The harmful effects of academic anxiety on student performance have long been recognized. However, the consequences of math anxiety on engineering students are not widely studied. To what extent do engineering students suffer from math anxiety? How does it affect their performance? Our study addresses those questions by examining student learning in the mathematically demanding topic of electromagnetics.

Our subject-specific math anxiety survey revealed that 16 percent of undergraduate electrical engineering students suffered from high math anxiety. The high-anxiety students had been significantly less successful in pre-engineering math and physics courses, and they perceived their math abilities to be notably lower than students with low or medium math anxiety.

We found a significant decline in performance scores with increasing math anxiety. The relationship was especially strong in workout problems that measured procedural fluency in electromagnetics—which require students to employ knowledge, methods, and rules within the relevant representation forms.

The decline was less evident in test scores that measured students’ conceptual understanding. In fact, the students with high math anxiety performed better in the concept test than did students with medium math anxiety. These findings indicate that the decline in procedural performance in electromagnetics was distinctly related to math anxiety. The variations in conceptual performance, however, were not clearly related to anxiety.

The study has important implications for mathematics-heavy engineering disciplines. Instruction could take a broader view of what type of knowledge is valued and assessed in engineering courses. In curriculum design, there could be more emphasis on conceptual knowledge, which triggers less anxiety among low-achieving students.

Electromagnetics workout problems put heavy demands on working-memory capacity, since they require procedural fluency and problem-solving skills. Because our results show a significant decline in exam scores with increased math anxiety, it is possible that math anxiety disturbs the capacity of the working memory, causing lower procedural performance in electromagnetics. One explanation for the performance decline among high-math-anxiety students is that their lesser math abilities have led them to avoid mathematics-related tasks and consequently have made them less competent in mathematics. Our survey, as well as some prior studies, suggests that there could be a temporary reduction in the available working-memory capacity of high-math-anxiety individuals when their anxiety is aroused. This reduction eventually causes these students difficulties when they perform mathematical tasks. The competence beliefs, such as confidence and persistence in math, together with worry, use up a share of the limited resources of the working memory. Hence, the high-math-anxiety individuals have fewer resources to tap for procedural processing.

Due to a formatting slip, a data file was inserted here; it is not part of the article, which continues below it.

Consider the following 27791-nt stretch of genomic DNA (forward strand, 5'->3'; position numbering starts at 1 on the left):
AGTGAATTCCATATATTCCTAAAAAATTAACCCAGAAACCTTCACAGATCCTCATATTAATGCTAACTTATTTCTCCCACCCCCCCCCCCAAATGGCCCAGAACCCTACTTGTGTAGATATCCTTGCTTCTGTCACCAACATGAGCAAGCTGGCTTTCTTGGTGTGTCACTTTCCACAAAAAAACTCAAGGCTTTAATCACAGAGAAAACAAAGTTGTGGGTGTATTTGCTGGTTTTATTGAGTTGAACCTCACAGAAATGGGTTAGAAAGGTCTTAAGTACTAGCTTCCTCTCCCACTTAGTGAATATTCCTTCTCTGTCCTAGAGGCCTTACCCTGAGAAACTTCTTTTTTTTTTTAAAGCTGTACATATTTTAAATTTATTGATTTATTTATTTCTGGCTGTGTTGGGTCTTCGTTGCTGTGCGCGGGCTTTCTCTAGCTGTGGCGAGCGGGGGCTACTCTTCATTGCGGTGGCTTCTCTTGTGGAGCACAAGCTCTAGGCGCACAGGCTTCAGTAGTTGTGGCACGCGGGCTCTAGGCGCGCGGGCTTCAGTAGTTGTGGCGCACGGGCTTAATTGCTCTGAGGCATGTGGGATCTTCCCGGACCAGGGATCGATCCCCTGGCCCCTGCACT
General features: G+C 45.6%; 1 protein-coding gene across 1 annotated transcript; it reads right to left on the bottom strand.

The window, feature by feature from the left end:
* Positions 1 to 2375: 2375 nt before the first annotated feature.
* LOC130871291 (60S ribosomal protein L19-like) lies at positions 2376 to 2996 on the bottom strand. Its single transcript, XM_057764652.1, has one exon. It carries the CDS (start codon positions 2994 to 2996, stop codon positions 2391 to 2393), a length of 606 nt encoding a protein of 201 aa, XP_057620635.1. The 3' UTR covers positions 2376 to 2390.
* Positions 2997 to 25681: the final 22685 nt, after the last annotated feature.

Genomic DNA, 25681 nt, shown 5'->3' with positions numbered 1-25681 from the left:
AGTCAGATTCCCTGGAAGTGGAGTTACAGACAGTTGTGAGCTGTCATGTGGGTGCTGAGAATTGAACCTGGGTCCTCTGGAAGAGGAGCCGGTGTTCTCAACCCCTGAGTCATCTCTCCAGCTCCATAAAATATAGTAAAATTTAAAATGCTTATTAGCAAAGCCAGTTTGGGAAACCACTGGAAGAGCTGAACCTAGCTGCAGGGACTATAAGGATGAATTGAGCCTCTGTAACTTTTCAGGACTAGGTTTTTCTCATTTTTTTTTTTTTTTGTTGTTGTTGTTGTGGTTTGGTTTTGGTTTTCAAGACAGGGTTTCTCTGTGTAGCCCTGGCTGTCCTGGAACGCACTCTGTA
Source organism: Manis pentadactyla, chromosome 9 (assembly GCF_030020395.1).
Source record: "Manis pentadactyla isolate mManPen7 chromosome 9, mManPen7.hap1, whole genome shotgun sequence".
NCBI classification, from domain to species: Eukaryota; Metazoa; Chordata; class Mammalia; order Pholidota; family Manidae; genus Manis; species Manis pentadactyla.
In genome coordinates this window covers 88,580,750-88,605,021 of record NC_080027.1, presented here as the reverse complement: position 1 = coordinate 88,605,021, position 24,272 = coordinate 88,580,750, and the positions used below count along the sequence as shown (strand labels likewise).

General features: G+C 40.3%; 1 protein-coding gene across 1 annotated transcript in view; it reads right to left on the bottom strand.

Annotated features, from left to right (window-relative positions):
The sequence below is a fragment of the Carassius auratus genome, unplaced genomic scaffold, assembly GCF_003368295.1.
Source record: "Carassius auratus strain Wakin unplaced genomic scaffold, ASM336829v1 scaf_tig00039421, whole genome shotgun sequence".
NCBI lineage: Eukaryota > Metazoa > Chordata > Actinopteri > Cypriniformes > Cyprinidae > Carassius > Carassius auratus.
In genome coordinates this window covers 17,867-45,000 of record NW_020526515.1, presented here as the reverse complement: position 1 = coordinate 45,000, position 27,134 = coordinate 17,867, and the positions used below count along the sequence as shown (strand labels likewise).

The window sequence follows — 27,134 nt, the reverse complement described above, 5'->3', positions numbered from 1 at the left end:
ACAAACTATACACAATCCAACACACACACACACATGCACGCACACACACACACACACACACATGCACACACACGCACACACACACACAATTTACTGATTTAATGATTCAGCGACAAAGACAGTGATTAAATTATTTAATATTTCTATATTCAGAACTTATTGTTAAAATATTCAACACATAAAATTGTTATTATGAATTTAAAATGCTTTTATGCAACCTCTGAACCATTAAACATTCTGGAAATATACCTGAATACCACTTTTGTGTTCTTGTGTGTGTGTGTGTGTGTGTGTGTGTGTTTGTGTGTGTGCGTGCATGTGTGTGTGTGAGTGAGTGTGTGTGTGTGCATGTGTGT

Another possible implication of why math anxiety affects procedural but not conceptual performance is that for certain students, the conceptual better matches their learning style. In particular, students who tend to experience anxiety when doing mathematics perform better on exams that assess their conceptual understanding than those that measure their procedural fluency.

Overall, students considered electromagnetics useful and worthwhile for their studies. The high-math-anxiety students especially saw electromagnetics as relevant for their studies. However, of concern for instruction is that high-math-anxiety individuals not only felt less confident about their math abilities but judged themselves as being less persistent in mathematical problem-solving.

Increasing the variety of assessment instruments can be a way of reducing math anxiety and supporting students’ individual learning styles. Faculty members should consider math abilities as volatile, not stable, capabilities and seek ways of encouraging low-achieving students to practice and persist.

*Johanna Leppävirta is a research scientist in the University of Aalto’s school of electrical engineering, department of radio science and engineering in Helsinki. *

© Copyright 2011

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Washington, DC 20036-2479

Web: www.asee.org

Telephone: (202) 331-3500